Evidence-based palliative care is essential to improving the value of palliative care clinical practice. In order to provide this, we not only need more research in palliative care but also, crucially, we need better quality research. Missing data (MD) present a particular challenge to clinical studies as they reduce the power, precision and generalisability of study findings. Importantly, they can also introduce bias.
Aims This mixed-methods study aimed to (i) quantify the extent and risk of bias of MD in palliative care trials; (ii) explore the factors associated with MD, (iii) develop MD recommendations for patients, clinicians, researchers and policymakers.
Methods (i) Systematic review of MD in 108 palliative care trials (meta-analyses and meta-regression); (ii) individual participant-level data (IPD) meta-analysis of factors associated with MD in 10 palliative care trials (multi-level modelling); (iii) in-depth interviews with research personnel (thematic analysis).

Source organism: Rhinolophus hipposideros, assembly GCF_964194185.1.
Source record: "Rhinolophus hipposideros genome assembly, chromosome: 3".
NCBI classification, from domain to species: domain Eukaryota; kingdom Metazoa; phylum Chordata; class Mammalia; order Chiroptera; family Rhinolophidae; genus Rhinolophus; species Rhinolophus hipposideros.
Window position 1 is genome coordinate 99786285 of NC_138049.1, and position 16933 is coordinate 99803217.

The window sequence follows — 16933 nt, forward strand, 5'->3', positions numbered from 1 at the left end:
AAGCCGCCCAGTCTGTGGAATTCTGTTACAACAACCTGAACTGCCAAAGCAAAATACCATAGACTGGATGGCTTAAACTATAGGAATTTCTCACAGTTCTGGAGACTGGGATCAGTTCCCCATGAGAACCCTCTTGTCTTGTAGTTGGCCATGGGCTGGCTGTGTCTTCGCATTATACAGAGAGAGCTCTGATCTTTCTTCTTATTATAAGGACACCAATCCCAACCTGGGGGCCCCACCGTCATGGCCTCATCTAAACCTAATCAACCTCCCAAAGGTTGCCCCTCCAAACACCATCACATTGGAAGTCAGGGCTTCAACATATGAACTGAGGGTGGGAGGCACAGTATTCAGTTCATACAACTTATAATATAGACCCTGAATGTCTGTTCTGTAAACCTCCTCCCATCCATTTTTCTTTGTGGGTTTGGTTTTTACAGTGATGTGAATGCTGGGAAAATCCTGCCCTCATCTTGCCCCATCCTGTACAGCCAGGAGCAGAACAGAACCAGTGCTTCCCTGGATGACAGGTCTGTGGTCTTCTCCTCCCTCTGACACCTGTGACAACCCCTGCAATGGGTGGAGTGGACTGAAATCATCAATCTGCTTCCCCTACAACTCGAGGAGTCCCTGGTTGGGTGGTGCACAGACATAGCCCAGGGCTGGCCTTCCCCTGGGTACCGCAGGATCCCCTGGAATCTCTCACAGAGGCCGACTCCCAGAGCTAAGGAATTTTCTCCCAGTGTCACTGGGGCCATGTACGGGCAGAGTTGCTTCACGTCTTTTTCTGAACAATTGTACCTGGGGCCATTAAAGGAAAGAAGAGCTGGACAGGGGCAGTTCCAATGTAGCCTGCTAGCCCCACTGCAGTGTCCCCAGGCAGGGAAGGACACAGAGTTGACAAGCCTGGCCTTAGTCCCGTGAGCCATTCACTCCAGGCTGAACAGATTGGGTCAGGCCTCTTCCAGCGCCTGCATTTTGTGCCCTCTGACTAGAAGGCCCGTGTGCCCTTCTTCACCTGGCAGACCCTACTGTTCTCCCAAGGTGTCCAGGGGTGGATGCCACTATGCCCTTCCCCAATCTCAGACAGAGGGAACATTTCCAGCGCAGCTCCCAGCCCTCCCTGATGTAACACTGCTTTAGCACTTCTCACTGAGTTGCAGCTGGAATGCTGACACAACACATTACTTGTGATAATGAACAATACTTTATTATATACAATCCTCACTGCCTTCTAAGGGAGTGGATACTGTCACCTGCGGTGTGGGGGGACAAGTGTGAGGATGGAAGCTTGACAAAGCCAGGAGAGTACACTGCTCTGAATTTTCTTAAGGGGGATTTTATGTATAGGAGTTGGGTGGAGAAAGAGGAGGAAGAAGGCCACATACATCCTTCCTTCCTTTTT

Results (i) Systematic review: 23% of primary outcome data were missing at the primary end-point (95% CI 19, 27). Larger MD proportions were associated with increasing numbers of questions/tests asked of participants (odds ratio (OR) 1.2 per-doubling, 95% CI 1.1, 1.4) and longer study duration (OR 1.1 per-doubling, 95% CI 1.0, 1.2). There was evidence of differential rates of MD between trial arms, thus potentially introducing bias. (ii) IPD: Participants with previous MD (OR 17.2, 95% CI 8.6, 34.5) and poorer Karnofsky Performance Status (10-unit increase: OR 0.8, 95% CI 0.7, 0.9) were more likely to have MD. (iii) Interviews: themes included ‘clinical vs research-role tension’ and ‘attention-to-detail vs attention-to-person’.
Conclusions MD pose a significant risk to palliative care trial findings but can potentially be reduced. It is therefore essential that multi-disciplinary team members can (i) critically assess the MD risk of bias and (ii) help to reduce MD – guidance on how to do these will be discussed.
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